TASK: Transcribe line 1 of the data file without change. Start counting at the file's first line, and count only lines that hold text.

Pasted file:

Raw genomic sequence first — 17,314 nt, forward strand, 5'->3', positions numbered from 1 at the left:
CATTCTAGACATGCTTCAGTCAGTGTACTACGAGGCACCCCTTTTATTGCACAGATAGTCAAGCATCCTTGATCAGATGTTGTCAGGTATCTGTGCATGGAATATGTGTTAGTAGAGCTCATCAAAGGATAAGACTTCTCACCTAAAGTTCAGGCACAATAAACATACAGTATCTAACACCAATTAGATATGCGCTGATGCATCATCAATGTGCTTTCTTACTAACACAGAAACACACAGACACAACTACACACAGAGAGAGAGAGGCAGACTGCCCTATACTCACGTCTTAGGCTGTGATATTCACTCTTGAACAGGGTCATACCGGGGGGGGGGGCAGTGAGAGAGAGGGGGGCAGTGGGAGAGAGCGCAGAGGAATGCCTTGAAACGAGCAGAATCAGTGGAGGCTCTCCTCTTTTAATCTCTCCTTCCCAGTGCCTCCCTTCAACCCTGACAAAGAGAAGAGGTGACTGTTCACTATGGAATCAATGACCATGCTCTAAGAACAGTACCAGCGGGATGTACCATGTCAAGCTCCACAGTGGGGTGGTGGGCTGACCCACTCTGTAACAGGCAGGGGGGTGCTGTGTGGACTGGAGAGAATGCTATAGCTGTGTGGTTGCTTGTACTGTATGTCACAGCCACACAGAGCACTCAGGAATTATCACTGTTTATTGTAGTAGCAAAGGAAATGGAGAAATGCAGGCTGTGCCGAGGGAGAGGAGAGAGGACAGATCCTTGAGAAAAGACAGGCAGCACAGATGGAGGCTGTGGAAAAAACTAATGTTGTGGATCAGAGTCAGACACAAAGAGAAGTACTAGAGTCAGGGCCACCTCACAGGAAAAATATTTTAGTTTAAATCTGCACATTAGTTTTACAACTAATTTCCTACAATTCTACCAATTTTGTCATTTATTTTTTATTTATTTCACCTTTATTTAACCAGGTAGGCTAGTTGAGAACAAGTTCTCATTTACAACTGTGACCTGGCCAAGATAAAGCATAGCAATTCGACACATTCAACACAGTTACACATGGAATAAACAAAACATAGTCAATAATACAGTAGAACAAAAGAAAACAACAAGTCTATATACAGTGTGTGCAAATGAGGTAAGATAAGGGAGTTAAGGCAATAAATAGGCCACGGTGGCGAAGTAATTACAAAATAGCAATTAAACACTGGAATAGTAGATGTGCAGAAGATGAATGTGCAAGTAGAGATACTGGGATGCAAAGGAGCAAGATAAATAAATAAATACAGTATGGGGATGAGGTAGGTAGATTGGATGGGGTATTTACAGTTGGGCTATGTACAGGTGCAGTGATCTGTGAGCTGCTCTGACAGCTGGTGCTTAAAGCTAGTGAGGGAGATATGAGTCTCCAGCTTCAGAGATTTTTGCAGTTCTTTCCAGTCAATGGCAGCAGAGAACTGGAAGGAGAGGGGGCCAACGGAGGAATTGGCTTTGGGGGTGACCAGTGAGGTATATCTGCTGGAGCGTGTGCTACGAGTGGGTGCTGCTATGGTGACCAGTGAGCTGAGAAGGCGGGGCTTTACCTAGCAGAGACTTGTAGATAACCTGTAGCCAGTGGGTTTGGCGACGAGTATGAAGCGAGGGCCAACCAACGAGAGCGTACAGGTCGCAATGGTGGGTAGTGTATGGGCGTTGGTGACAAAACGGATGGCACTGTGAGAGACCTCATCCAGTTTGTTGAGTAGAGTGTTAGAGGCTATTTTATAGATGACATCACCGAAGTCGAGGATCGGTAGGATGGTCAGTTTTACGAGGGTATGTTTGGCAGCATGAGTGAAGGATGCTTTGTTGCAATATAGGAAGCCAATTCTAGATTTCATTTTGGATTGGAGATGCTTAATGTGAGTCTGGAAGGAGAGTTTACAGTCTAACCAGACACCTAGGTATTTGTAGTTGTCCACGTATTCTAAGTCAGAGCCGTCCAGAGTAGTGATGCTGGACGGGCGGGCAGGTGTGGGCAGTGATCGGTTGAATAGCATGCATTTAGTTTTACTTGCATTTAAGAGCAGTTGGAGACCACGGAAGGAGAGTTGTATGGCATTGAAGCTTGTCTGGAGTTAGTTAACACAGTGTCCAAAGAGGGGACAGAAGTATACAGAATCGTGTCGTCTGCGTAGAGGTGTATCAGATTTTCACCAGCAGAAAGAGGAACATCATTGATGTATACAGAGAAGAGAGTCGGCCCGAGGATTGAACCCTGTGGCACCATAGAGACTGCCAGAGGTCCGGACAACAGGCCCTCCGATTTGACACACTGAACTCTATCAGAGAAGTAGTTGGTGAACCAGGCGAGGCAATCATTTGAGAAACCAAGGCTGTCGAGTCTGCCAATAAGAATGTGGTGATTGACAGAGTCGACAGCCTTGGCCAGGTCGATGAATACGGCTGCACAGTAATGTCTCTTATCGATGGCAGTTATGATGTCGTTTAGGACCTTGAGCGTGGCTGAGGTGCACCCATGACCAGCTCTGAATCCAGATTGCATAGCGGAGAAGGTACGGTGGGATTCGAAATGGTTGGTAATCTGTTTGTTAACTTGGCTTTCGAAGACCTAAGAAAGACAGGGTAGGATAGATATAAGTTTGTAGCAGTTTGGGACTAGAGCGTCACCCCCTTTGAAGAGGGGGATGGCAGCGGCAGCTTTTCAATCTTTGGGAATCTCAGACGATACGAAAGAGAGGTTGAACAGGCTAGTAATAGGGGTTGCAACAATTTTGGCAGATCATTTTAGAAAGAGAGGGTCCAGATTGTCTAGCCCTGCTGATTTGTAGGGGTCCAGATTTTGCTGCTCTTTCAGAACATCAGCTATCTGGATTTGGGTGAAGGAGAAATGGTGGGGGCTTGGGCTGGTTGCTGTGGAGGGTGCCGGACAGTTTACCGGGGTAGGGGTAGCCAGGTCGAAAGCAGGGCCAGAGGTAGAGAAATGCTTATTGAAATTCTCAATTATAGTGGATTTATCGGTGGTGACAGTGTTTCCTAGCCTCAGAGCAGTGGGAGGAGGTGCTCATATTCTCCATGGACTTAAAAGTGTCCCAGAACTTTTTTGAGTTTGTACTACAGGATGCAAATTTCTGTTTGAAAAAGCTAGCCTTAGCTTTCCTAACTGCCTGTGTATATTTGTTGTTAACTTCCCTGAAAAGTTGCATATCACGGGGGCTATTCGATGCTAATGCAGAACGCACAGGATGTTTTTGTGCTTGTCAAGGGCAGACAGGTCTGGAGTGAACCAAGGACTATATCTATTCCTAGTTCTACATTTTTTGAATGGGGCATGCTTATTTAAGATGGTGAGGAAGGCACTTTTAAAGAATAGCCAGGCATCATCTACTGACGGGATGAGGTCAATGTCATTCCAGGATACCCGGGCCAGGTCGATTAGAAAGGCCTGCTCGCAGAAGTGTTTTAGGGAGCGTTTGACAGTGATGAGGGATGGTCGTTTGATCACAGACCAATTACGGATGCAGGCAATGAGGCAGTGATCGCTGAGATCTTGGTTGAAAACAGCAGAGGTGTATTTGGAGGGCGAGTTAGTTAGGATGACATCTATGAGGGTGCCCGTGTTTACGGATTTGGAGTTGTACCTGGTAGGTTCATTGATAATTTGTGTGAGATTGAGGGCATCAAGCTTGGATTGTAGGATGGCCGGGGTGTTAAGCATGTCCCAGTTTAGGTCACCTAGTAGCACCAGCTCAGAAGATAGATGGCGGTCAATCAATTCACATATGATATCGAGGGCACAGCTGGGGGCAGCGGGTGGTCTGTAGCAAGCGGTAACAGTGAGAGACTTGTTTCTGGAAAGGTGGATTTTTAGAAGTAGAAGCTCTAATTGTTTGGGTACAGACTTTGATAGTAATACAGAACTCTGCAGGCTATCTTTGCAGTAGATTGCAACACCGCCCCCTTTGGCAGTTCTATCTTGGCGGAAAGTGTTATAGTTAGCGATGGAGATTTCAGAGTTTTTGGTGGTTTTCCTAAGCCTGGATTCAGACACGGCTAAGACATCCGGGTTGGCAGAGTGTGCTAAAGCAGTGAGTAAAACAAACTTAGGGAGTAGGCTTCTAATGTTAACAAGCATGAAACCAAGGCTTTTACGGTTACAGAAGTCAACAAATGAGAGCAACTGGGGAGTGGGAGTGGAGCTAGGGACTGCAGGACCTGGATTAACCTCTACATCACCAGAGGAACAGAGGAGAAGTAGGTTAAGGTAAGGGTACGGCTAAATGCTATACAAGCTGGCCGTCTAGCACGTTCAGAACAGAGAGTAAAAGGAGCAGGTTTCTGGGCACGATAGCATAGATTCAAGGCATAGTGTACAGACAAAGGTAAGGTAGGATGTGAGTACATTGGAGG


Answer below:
Raw genomic sequence first — 17,314 nt, forward strand, 5'->3', positions numbered from 1 at the left: